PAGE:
Kenya is a country of significant ethnic and geographic diversity. Home to 41 million people, the population consists of more than 40 tribes and numerous ethnic groups. The population of Kenya is remarkably young, with 75% of the population under the age of 30. Kenya’s population has tripled over the last 30 years, a trend that will continue given the high fertility rate (4.49 children per woman).

Despite large gains in the health sector, Kenya still has much to overcome: life expectancy has declined since 1990 and is currently at 55 years; infant mortality rate is 44 deaths per 1,000; and preventable diseases such as malaria, HIV/AIDS, pneumonia, diarrhea and malnutrition are said to claim a child every four minutes. Female genital mutilation was outlawed in 2011, though continues to factor into the high rate of maternal mortality during childbirth.

Primary education was made free for all children in 2003, which led to an enrollment increases of about 70%. However, many children are still unable to attend school due to a lack of transport/access and other related economic factors, such as the cost of school necessities (books and school uniforms.) About 15% of Kenya’s population is still illiterate at a ratio of 2:1 women to men.

Gallery Highlights:


Current Projects

a preschool student practicing english vocabulary. Kenyan students typically learn in both Kiswahili and english.

a preschool student practicing english vocabulary. Kenyan students typically learn in both Kiswahili and english.

Oolowang Campus Expansion & Improvements

A TKP student enjoys a healthy meal

A TKP student enjoys a healthy meal

The valley community of Oloowang is home to two of The Kilgoris Project’s ten schools: Oloowang Preschool (opened in 2006) and Oloowang Primary School (opened in 2017). Five teachers shepherd students ranging from two-year-olds to second graders. For more than a decade, the preschool prepared students for success in primary school while providing two daily meals, clean water, and medical care.

We are honored to continue our partnership with The Kilgoris Project. At present, the Oloowang campus has a good block of four classrooms, but The Kilgoris Project is building campus infrastructure to support the school’s expansion, which will enable the campus to teach up through 3rd grade. This will require additional classrooms, an upgraded kitchen, rainwater collection systems, and permanent latrines and hand washing stations. Three additional classrooms will house the growing number of students and, once new classrooms are built, one of the existing classrooms can serve as a school office, giving the teachers a much-needed work, meeting, and storage space.

The addition of grades 1-3 between 2017 and 2019 will allow students to continue to learn and thrive until they are older and better able to walk the distance to the nearest government school. We hope that updating and expanding the campus will draw community into the school in a new way. Even parents who care little about education see the value in their children getting two meals a day, and the expanded kitchen will allow The Kilgoris Project to serve larger, more nutritious meals to their students. New classrooms will also incentivize parents to bring and keep their young children in school.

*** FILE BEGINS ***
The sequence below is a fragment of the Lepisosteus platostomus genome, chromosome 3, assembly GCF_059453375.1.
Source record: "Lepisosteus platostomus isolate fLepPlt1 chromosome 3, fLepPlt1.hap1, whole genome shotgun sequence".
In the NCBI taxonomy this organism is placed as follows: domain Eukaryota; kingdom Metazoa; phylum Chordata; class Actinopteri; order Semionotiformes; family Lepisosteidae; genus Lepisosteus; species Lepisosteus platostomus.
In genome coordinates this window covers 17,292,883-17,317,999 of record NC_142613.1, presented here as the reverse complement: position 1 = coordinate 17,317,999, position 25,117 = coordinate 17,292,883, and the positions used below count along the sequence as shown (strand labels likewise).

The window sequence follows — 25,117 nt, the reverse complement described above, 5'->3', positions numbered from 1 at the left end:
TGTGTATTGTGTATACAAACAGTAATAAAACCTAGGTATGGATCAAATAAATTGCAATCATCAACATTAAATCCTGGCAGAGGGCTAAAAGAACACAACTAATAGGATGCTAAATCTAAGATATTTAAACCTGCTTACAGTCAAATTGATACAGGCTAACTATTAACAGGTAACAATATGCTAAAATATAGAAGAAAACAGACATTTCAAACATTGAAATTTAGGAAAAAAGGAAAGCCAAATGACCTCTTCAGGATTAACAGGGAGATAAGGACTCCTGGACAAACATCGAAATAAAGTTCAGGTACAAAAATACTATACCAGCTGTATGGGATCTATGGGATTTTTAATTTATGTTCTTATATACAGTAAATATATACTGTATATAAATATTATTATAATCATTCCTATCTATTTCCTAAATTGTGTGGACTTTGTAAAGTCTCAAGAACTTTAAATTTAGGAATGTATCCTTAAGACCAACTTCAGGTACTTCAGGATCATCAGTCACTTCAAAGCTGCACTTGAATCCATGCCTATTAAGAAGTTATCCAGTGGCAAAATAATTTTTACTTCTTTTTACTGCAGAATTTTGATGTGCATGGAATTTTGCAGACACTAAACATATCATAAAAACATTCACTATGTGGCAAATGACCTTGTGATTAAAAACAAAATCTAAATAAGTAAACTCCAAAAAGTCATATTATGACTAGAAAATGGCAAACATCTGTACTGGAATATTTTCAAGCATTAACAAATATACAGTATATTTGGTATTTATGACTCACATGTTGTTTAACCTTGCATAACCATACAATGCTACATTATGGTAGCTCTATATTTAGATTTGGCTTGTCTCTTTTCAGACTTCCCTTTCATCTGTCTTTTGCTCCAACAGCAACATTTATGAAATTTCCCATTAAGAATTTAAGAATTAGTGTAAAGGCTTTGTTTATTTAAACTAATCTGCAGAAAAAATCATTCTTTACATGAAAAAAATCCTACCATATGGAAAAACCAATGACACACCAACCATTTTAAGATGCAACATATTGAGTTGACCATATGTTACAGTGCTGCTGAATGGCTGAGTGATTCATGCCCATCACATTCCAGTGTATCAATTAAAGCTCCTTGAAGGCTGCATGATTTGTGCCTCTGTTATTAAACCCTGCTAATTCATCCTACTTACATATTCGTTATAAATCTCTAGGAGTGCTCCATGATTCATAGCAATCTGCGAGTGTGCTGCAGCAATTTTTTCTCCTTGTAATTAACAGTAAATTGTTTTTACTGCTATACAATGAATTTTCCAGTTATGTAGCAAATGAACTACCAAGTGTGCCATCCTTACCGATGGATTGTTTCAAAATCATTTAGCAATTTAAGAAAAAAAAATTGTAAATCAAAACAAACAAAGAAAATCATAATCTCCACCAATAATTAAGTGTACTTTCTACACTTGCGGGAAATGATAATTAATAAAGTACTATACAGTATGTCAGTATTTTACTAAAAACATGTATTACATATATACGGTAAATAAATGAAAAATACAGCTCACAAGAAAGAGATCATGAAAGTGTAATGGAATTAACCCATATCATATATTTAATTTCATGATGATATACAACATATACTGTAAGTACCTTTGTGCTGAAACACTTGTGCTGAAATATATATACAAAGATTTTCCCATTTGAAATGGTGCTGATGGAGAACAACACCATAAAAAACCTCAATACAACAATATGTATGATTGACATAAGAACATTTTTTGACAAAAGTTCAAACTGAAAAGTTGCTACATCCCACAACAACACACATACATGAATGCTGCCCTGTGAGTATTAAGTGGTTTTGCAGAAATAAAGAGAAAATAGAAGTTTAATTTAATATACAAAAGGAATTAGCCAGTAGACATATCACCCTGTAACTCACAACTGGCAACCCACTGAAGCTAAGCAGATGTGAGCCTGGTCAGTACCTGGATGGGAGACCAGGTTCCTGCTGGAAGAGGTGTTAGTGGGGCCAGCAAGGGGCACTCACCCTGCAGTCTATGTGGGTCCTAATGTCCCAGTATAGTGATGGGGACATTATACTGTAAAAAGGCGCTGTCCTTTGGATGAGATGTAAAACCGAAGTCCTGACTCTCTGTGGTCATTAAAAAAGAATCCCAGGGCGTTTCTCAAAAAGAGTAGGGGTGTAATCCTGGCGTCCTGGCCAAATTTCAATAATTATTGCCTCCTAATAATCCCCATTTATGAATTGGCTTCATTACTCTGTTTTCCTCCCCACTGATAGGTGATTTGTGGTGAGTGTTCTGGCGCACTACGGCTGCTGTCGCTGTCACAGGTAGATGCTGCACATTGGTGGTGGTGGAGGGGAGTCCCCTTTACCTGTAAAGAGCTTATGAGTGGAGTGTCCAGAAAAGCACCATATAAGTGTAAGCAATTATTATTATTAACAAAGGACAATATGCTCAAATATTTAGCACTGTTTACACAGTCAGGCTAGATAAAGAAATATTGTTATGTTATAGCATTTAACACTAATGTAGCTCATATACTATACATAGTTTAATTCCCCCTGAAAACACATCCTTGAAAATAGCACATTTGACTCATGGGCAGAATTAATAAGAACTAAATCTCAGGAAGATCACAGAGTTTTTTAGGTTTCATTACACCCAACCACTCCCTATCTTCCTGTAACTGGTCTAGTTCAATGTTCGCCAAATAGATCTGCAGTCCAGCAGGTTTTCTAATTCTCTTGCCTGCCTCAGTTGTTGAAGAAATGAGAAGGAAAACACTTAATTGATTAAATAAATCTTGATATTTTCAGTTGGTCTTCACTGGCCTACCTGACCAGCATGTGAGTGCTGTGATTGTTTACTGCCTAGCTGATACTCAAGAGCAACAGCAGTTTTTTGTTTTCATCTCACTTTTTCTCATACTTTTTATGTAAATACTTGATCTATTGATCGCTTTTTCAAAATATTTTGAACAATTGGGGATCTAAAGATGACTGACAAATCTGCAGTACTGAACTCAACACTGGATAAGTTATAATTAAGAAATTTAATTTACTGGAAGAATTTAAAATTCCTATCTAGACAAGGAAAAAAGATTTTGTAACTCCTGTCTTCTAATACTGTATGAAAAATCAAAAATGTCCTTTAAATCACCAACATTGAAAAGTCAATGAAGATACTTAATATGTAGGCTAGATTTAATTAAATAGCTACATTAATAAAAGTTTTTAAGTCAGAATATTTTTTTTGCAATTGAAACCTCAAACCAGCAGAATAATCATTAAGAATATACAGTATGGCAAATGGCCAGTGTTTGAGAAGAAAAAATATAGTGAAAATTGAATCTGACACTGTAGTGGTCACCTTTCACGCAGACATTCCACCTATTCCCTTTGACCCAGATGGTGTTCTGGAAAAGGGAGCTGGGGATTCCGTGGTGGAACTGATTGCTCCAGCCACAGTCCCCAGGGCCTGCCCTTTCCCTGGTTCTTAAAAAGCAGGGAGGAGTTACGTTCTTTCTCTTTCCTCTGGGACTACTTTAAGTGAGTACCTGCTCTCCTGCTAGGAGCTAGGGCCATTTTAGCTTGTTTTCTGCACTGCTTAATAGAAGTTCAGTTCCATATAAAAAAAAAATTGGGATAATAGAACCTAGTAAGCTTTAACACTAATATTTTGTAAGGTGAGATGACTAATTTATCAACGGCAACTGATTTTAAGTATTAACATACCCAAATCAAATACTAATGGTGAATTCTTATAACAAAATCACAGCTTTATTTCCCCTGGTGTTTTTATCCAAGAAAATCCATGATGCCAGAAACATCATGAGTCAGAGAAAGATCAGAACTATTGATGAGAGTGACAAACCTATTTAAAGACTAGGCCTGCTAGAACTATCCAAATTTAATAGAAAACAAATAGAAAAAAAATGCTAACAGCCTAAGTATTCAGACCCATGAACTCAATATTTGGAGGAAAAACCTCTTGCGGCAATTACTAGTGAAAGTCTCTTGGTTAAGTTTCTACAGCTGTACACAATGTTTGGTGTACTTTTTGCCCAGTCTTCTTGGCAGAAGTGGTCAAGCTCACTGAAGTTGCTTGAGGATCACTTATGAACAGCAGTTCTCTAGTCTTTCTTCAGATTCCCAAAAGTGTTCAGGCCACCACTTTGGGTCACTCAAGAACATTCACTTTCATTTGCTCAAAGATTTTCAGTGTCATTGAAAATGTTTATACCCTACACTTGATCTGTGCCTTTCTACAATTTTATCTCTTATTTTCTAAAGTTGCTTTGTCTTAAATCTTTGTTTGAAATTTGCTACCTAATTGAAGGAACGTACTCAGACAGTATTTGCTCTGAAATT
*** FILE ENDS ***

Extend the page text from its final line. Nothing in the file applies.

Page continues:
Girls share what they really want at the 2017 summit

Girls share what they really want at the 2017 summit

2018 EAST AFRICAN GIRLS' LEADERSHIP SUMMIT & Social Action Mini-Grants

Following the growing success of the East African Girls Leadership Summit (EAGLS) 2015, 2016, and 2017, we are continuing our work with The Creative Action Institute (formerly ArtCorps) to bring 50 low-income, high-potential girls from Kenya, Rwanda, Tanzania, and Uganda together for a week of leadership training. 

EAGLS continues to evolve to meet both the increased demand and emerging needs of the people it serves. EAGLS is for girls, about girls, and driven by girls to develop their critical leadership skills and enable them to be active change-makers in their schools, communities, and beyond. The accompanying Mentor Program, which will serve 25 women this year, builds a diverse network of young women leaders who advocate for girls’ and women’s rights and coordinate across borders to advance gender equality. EAGLS participants take the skills they have learned back to their communities and take part in creative social actions, which are aided by the mini-grants, thereby deepening the impact of the summit.

300 Sega School students march for their rights in tanzania

300 Sega School students march for their rights in tanzania



Completed Projects: